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Let $P(A)=0,3$. Only one of the following events has a probability less than $0.3$. Which one?

$A)A \cup B$

$B)\bar{A} \cup B$

$C)A \cap B$

$D)\bar{A} \cup \bar{B}$

Lets check one by one.

$P(A \cup B)=P(A)+P(B)-P(A \cap B)$ and then $\space 0 \leq P(A \cap B)\leq 0.3 \space$. This happen because, if $\space A \subset B \space$ then $\space P(A \cap B) =P(A) \space$ and so $\space P(B) \geq P(A) \space$. In other hand, if $\space P(A \cap B)=0 \space$ then $\space P(A \cup B)=P(A)+P(B) \space$, and so $\space P(A \cup B) \geq 0.3 \space$ because $\space A \subset B \space$.

If $\space B \subset A \space$, then$\space P(A \cap B)\leq 0.3 \space$, and so $\space P(A \cup B) \geq 0.3 \space$, because $\space P(A)=0.3 \space$ and $\space P(B)\leq P(A) \space$.

Now the second one:

$P(\bar{A} \cup B)=P(\bar{A})+P(B)-P(\bar{A} \cap B)$. It's known that $ \space P(\bar{A})=0.7 \space$, so $\space 0 \leq P(\bar{A} \cap B)\leq 0.7$. If $\bar{A} \subset B$ then $P(\bar{A} \cap B)=P(\bar{A})$ and so $P(\bar{A} \cup B)=P(B)$, wich is $\geq P(\bar{A}) \space$. If $P(\bar{A} \cap B)=0$ then $P(\bar{A} \cup B) \geq0.7$ because $P(\bar{A})=0.7$.

If $B \subset \bar{A}$ then $P(\bar{A} \cap B)=P(B)$, and so $P(\bar{A} \cup B)=P(\bar{A})$.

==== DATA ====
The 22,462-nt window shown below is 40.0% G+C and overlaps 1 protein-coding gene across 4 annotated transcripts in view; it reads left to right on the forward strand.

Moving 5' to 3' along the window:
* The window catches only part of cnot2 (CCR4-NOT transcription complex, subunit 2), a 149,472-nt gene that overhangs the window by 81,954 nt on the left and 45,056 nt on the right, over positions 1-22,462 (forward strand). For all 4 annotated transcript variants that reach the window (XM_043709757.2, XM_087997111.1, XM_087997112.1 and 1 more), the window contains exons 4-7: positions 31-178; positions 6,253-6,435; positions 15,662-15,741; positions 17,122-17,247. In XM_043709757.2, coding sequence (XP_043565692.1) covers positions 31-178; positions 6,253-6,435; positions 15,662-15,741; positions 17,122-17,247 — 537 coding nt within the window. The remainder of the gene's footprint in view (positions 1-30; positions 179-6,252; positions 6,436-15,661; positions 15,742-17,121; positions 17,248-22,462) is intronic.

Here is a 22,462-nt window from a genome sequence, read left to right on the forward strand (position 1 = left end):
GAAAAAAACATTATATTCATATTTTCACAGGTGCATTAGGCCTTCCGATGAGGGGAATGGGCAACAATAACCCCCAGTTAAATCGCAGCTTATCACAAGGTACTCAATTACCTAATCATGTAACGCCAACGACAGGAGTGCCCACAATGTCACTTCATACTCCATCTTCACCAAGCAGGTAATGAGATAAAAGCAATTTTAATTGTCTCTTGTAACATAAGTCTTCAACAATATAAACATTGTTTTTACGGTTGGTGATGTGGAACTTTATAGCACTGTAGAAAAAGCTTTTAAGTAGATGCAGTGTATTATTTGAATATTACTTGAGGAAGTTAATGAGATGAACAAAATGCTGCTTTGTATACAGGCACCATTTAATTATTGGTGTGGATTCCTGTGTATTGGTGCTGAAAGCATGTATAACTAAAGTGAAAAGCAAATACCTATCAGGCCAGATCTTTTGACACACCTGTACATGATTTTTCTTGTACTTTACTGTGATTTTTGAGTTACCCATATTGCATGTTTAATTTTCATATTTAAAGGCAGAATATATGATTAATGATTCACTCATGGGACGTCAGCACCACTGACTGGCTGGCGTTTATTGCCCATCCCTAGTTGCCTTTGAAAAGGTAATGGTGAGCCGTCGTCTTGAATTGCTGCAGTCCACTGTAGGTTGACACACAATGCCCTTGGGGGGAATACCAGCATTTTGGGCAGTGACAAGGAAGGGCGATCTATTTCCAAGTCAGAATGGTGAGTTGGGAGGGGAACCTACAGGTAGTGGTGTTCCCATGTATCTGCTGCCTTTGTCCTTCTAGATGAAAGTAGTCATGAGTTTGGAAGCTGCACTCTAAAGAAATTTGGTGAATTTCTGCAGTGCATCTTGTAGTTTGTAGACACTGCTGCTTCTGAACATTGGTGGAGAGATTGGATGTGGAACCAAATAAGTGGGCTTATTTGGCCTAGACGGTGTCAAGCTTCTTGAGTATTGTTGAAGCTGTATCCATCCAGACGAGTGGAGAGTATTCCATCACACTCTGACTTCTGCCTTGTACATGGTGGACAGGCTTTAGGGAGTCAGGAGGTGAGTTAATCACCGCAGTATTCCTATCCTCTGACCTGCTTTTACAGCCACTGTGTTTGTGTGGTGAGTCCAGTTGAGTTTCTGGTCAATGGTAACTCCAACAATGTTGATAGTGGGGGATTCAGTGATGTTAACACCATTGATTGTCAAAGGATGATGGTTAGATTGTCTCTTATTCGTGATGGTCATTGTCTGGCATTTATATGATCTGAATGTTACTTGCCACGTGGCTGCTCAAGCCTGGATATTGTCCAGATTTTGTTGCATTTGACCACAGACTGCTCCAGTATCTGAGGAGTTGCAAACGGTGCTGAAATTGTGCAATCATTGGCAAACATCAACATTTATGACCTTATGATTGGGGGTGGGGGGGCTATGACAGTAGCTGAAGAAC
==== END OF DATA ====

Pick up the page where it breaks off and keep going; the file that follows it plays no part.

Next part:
The third one:

If $A \subset B$ then $P(A \cap B)=P(A)$. But if $B \subset A$ then $P(A \cap B)=P(B)$, and in this case $P(B) \leq P(A)$. So $0 \leq P(A \cap B)\leq 0.3$.The third one would be the right one

This was a question test, without solutions.Can you see if my answer is the right one?Thanks

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$\TeX$ assumes the use of decimal points rather than decimal commas. If you use a comma, it gets interpreted as punctuation between the numbers and spaced accordingly. Being from Germany, where decimal commas are also used, I can sympathize, but in global mathematical notation the decimal point has become the de facto standard. –  joriki Apr 13 '12 at 17:26

2 Answers 2

up vote 1 down vote accepted

Your answer is the correct one, but I'm not sure about your proof. Where does it say that either $B \subseteq A$ or $A \subseteq B$? In any case, $ A \cap B \subseteq A$, so $P(A \cap B) \leq P(A)$. To see this, you can write $A = (A \cap B) \cup (A \setminus B)$, which is a disjoint union, so $P(A) = P(A \cap B) + P(A \setminus B)$. (Hence we have a strict inequality if and only if $P(A \setminus B) \neq 0$.)

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I know that my proof is not quite explicit.As I was thinking, I wrote on the paper. –  João Apr 13 '12 at 17:55
1  
@João: I think that by the word explicit, you mean complete. It is a perfectly fine proof under the assumptions listed (and making such assumptions also makes perfect sense if all you want to do is rule out other alternatives). I was merely pointing out that it isn't a complete proof for the inequality $P(A \cap B) \leq 0.3$ for all events $B$. –  Martin Wanvik Apr 13 '12 at 18:25

That is correct.

Note that B and D can be immediately ruled out because $P(\overline{A}) = .7$ and thus, since $\overline{A} \subseteq (\overline{A} \cup B), (\overline{A} \cup \overline{B})$, we immediately have that $P(\overline{A}) \leq P(\overline{A} \cup B), P(\overline{A} \cup \overline{B})$.

Similarly, because $A \subseteq (A \cup B)$, we have $P(A) \leq P(A \cup B)$, and so option A can also be ruled out, leaving C as the solution.

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